NASA has conducted and successfully completed the first flight test of the agency’s Mars 2020 Helicopter.
The first tests of the flight model (the actual unit set to be launched with the Mars 2020 rover) were conducted in the Jet Propulsion Laboratory’s (JPL) Twenty-Five-Foot Space Simulator in California. The Space Simulator is a vacuum chamber that sucks out all the nitrogen, oxygen and other gasses from within the chamber. In their place, the team injects carbon dioxide, a gas that makes up a majority of the Martian atmosphere.
However, duplicating the atmosphere of Mars is only the first challenge to creating a test environment comparable to the surface of the Red Planet.
“Getting our helicopter into an extremely thin atmosphere is only part of the challenge,” said Teddy Tzanetos, test conductor for the Mars Helicopter at JPL. “To truly simulate flying on Mars we have to take away two-thirds of Earth’s gravity because Mars’ gravity is that much weaker.”
In order to compensate for the differences in gravity, the JPL team devised a gravity offload system. The system utilizes a motorised lanyard attached to the top of the helicopter that applies an uninterrupted tug that simulates Martian gravity. The combination of the compensated gravity and replicated atmosphere is a close approximation to the conditions the helicopter will face on the surface of Mars.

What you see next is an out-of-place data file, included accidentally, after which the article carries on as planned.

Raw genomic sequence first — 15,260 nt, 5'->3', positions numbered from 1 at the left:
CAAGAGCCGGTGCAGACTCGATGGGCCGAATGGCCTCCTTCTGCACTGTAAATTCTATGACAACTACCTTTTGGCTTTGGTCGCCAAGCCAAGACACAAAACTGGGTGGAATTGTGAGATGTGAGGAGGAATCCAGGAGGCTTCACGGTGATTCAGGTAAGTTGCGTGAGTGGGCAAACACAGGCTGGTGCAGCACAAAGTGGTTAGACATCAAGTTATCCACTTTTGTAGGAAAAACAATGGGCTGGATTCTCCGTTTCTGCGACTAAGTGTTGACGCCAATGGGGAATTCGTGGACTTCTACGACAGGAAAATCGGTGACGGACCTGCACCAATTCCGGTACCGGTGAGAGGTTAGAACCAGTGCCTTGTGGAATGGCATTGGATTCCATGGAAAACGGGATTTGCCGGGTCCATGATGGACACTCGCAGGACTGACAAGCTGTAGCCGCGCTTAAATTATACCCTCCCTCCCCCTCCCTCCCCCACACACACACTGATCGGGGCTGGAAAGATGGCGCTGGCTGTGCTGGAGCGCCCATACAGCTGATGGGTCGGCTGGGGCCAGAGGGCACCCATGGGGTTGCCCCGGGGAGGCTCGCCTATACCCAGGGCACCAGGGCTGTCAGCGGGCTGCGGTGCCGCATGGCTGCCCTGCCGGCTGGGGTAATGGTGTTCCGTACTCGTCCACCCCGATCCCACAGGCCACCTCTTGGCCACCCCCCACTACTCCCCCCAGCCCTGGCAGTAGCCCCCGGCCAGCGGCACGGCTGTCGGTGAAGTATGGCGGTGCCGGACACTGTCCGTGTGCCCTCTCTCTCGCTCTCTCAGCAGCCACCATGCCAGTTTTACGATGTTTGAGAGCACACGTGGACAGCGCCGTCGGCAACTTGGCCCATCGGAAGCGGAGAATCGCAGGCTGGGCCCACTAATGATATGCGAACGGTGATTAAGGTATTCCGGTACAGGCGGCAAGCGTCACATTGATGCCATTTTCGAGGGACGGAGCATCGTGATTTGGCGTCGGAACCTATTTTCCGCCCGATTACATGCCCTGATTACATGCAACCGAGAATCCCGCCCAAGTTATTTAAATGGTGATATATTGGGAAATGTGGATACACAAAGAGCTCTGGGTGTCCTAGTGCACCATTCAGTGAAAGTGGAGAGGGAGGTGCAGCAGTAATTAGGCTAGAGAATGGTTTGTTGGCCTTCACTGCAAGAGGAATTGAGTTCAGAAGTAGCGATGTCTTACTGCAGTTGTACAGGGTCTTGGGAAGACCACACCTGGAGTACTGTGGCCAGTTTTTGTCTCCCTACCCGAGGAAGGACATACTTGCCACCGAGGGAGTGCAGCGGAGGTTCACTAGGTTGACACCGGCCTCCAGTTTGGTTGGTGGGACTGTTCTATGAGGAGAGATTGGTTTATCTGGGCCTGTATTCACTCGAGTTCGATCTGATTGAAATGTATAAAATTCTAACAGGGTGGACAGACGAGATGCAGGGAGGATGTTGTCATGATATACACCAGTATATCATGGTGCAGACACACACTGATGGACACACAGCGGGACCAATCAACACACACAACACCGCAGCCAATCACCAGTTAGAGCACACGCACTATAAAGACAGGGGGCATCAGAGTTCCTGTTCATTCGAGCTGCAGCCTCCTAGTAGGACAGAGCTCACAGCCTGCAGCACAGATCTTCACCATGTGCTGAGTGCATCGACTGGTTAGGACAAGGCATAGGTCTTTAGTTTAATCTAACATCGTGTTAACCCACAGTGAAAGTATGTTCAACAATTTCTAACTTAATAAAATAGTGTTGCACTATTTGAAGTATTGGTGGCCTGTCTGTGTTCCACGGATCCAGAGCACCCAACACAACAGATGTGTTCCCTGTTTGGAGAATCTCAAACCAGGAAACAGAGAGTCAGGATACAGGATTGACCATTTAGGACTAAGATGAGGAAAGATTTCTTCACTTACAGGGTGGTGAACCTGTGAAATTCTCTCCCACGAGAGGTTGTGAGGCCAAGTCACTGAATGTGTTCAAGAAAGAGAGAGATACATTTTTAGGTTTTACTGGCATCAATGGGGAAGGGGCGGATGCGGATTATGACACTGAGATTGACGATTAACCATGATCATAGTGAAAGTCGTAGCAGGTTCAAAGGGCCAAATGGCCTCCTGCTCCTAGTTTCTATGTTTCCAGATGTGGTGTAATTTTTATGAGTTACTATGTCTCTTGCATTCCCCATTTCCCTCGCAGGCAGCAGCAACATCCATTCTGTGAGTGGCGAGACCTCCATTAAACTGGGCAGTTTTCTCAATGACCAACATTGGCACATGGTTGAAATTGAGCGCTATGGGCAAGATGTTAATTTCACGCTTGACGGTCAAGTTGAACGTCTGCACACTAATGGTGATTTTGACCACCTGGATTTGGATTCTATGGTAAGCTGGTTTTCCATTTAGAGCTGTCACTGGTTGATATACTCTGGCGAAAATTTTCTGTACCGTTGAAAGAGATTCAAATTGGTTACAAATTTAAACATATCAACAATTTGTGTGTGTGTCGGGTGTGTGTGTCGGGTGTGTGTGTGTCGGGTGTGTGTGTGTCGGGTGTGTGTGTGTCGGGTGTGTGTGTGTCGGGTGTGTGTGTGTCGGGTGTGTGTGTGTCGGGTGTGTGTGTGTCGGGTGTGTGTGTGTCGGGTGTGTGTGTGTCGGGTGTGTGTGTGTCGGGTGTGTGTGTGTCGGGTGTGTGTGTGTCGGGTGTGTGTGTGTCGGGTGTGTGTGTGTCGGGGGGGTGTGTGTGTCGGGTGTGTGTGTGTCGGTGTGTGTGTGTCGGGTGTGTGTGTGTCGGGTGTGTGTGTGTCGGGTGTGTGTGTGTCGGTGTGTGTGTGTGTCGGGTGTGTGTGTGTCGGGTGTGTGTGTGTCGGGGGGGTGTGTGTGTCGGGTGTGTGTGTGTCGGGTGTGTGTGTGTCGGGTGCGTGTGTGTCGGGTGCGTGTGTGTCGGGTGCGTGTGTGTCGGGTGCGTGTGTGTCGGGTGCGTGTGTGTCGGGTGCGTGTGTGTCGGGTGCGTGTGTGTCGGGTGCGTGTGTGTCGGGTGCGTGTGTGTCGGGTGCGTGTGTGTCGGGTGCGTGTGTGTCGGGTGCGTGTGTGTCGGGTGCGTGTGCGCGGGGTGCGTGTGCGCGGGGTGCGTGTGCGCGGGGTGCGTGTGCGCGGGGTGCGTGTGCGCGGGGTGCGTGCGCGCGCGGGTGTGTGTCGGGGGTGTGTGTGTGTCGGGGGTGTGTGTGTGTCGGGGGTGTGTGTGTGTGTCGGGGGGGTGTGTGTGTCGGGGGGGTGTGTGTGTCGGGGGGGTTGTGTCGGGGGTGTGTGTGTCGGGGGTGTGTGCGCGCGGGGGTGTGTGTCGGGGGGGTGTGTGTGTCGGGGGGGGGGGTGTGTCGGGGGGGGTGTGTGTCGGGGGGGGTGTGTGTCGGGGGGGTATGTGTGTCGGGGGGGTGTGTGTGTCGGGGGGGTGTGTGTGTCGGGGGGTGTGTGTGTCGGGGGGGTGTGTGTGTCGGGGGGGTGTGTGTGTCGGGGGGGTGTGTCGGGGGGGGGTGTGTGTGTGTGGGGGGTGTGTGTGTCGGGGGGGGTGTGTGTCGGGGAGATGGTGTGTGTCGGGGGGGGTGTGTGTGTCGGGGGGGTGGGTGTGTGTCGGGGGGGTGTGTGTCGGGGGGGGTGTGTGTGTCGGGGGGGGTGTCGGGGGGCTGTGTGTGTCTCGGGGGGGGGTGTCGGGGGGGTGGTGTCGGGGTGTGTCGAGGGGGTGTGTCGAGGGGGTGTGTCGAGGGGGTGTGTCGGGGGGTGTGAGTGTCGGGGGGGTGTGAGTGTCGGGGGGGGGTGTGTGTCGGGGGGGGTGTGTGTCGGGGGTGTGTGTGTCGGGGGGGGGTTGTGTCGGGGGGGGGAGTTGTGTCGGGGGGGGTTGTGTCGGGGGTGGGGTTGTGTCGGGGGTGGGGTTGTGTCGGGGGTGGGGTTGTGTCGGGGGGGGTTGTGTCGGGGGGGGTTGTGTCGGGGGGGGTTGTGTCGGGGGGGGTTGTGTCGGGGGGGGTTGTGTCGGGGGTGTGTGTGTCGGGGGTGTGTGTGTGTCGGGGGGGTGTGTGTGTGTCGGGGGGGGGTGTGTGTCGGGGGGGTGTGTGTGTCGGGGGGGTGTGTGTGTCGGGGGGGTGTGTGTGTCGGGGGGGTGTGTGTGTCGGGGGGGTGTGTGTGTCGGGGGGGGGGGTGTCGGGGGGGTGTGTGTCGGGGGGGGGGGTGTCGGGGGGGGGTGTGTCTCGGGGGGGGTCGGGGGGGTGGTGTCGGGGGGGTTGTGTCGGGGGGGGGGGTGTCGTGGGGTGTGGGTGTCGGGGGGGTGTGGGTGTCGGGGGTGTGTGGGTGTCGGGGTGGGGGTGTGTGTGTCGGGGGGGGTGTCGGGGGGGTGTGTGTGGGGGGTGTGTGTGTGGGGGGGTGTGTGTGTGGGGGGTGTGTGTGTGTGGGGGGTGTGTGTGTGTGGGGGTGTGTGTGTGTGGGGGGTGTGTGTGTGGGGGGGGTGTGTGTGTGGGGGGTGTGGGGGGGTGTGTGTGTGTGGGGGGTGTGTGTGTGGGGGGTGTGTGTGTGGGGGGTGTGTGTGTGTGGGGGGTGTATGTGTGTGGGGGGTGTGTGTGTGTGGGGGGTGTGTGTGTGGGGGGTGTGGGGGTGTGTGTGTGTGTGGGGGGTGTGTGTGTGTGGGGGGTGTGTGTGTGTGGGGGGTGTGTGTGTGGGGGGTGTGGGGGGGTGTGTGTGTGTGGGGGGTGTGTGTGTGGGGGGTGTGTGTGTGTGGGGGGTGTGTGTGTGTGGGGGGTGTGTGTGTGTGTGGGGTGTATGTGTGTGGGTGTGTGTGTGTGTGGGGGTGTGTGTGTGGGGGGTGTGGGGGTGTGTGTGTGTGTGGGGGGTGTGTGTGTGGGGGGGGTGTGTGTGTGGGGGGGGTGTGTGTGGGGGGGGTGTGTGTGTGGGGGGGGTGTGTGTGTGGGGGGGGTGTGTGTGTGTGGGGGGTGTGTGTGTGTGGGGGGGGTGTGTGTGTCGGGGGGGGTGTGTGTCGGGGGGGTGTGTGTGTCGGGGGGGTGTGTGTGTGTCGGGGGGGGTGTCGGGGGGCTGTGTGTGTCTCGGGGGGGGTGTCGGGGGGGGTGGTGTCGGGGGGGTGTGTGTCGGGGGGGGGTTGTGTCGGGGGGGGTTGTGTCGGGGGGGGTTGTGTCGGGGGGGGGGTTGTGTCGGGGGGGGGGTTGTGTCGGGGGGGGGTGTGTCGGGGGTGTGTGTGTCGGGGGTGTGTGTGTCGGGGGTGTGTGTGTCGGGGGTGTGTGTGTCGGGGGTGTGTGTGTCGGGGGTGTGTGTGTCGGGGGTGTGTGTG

“The gravity offload system performed perfectly, just like our helicopter,” said Tzanetos. “We only required a 2-inch hover to obtain all the data sets needed to confirm that our Mars helicopter flies autonomously as designed in a thin Mars-like atmosphere; there was no need to go higher. It was a heck of a first flight.”
Following a successful first flight test, an additional test was conducted the next day with the helicopter logging a grand total of one minute of flight time.
With the completion of the second flight, engineers concluding testing and cleared the Mars 2020 Helicopter for launch. It will be launched with the Mars 2020 rover aboard a United Launch Alliance Atlas V rocket in July 2020. The rover is expected to touch down on the surface of Mars in February 2021.